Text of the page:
Emergencies in Kenya: Gaps in Gender Mainstreaming

by | Feb 19, 2020 | Alumni, Development, Gender, Governance | 0 comments

Gender mainstreaming is a vital precondition of gender equality. Early Childhood Development in Emergencies (ECDiE)1 programming requires an approach that ensures that girls and boys have equal access to services across all developmental areas and are empowered equally in and through the early childhood development process. As gender equality is intricately linked to promoting the rights to education, protection, health, and supporting the achievement of the Sustainable Development Goals (SDGs), gender consciousness is crucial. It becomes a benchmark to successful early childhood development programming during emergencies.

Although both boys and girls can now almost enjoy equal rights2 , gender inequality still remains a pertinent issue for hundreds of refugee children who spend their early childhood in Kenya’s refugee camps. Conflict and displacement have caused a precarious family existence and directly contributed to the disenfranchisement of these children’s rights. Survival becomes the primary objective for these families.

The following 4 gaps need to be addressed to reduce children gender inequalities in refugee camps:

Resource gaps

Gender largely controls how men and women prioritise their needs. When gender-power struggles are combined with constrained resources, women decision-making is largely inhibited. This in turn affects children during early years who can’t reach key developmental milestones and are not provided with basic needs. The differences and inequalities between boys and girls in roles assigned, activities undertaken, access to and control over resources, and decision-making opportunities places gender in the nexus of this struggle. Addressing the practical gender needs of girls during their early developmental years is essential and requires strategic resources and deliberate interventions. Similarly, women and children needs (such as childhood inoculation and maternal healthcare for new mothers) call for priority attention from duty bearers when allocating vital resources.

Policy gaps

There are notable gains in mainstreaming gender issues into early childhood education in Kenya. However, policies should be more harmonised and inclusive, considering diverse backgrounds of Kenyan children and the disparity in essential needs. Without proper planning and design, early childhood education can be exclusive, unresponsive to contextual and time specific gender needs, perpetuating the same inequalities that it is intended to address. Such policy gaps on inclusion pose frightening prospects for refugee children, especially girls within the preschool going age. This gap could be filled with a bottom up and inclusive policy approach with long-term goals and thinking.

Gender data gaps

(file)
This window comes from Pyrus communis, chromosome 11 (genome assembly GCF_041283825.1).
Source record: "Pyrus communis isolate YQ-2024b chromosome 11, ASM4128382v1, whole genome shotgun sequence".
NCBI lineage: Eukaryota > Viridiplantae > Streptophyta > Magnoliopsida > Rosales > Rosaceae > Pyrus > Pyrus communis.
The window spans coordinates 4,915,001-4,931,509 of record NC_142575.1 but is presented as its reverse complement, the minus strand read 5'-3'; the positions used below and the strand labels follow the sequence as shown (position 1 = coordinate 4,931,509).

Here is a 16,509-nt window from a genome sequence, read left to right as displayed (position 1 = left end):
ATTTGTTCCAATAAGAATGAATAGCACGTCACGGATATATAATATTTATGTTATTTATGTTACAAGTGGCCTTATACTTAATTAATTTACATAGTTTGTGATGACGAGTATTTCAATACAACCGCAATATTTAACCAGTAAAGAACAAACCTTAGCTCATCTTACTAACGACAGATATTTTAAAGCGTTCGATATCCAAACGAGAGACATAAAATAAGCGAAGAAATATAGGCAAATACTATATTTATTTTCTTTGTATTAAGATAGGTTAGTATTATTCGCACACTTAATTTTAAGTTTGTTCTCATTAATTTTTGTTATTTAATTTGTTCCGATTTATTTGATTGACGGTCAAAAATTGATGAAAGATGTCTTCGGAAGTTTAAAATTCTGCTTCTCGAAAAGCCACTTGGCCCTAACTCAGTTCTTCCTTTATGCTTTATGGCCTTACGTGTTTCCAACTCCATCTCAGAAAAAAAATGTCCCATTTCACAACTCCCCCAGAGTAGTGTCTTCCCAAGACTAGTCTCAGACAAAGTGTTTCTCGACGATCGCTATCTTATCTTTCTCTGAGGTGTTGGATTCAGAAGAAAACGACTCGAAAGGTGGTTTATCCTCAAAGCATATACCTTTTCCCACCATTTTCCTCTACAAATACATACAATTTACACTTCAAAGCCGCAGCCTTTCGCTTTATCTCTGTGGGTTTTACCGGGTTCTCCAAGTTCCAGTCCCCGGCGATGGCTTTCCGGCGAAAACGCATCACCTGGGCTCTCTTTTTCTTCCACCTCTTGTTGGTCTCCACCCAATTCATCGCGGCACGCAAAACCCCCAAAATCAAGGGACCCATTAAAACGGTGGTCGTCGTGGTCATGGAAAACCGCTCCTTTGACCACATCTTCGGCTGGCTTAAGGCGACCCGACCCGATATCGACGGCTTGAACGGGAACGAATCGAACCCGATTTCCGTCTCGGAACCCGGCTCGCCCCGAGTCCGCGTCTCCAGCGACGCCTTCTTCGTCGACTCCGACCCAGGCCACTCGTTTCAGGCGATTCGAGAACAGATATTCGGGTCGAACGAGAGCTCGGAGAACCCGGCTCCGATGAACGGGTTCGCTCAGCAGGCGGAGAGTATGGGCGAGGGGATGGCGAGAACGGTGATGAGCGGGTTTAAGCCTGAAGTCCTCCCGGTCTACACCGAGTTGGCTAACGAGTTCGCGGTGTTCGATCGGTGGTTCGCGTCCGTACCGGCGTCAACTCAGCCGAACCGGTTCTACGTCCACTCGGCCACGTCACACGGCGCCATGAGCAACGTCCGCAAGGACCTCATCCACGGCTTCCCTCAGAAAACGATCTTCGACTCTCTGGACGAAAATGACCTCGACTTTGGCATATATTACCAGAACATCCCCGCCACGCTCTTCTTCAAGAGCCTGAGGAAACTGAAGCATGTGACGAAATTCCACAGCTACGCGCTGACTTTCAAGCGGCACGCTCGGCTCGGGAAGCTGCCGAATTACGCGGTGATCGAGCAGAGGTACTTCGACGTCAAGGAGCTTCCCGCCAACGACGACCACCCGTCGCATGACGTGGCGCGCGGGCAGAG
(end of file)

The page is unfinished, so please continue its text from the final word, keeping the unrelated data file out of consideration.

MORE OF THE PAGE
In emergency contexts, full participation in a quality education cycle is advocated as a meaningful protection tool. Consequently, regular data such as pre-primary enrolment, retention and completion rates for girls and boys is important. Quality data helps to fully monitor performance, evaluate programmes and services, and support evidence-based decision-making. However, data collection and dissemination are a major challenge in the early childhood education sector.  The data approach should be gender responsive and streamline the processes for collecting, managing, and reporting on ECDiE data. A sector wide approach to data with a centralised tracking system is vital.  For example, it would consolidate an equally accessible Early Childhood Development (ECD) database for each child in the country.

Protection system gaps

3 out of 5 refugee women in Kenya express protection concerns linked to harmful cultural practices such as female genital mutilation, child marriage, and domestic violence. This is seen more strongly among urban Somali refugee women living in a strong patriarchal culture with prejudiced religious teachings. Hence, women from this community are bound by fear of alienation and lack any possible escape. This patriarchal culture denies them a voice, autonomy in decision-making (reproductive health, children’s early lives) and access to resources. Strong protection policies and a paradigm shift in gender programming would ensure Somali children thrive during their early childhood years and grow up to build meaningful lives during emergencies.


By addressing the ECD gaps in gender mainstreaming strategies, we can reduce children gender inequalities in the conflict situation in Kenya. Gender issues should be integrated into the process of planning, implementation, monitoring and evaluation of policies, programs, and activities across all sectors of ECDiE. To achieve this, we need a solid and participatory gender analysis of all children targeted under development activities in emergency situations.

Cofounder, Action for Women and Girls Network, Kenya.


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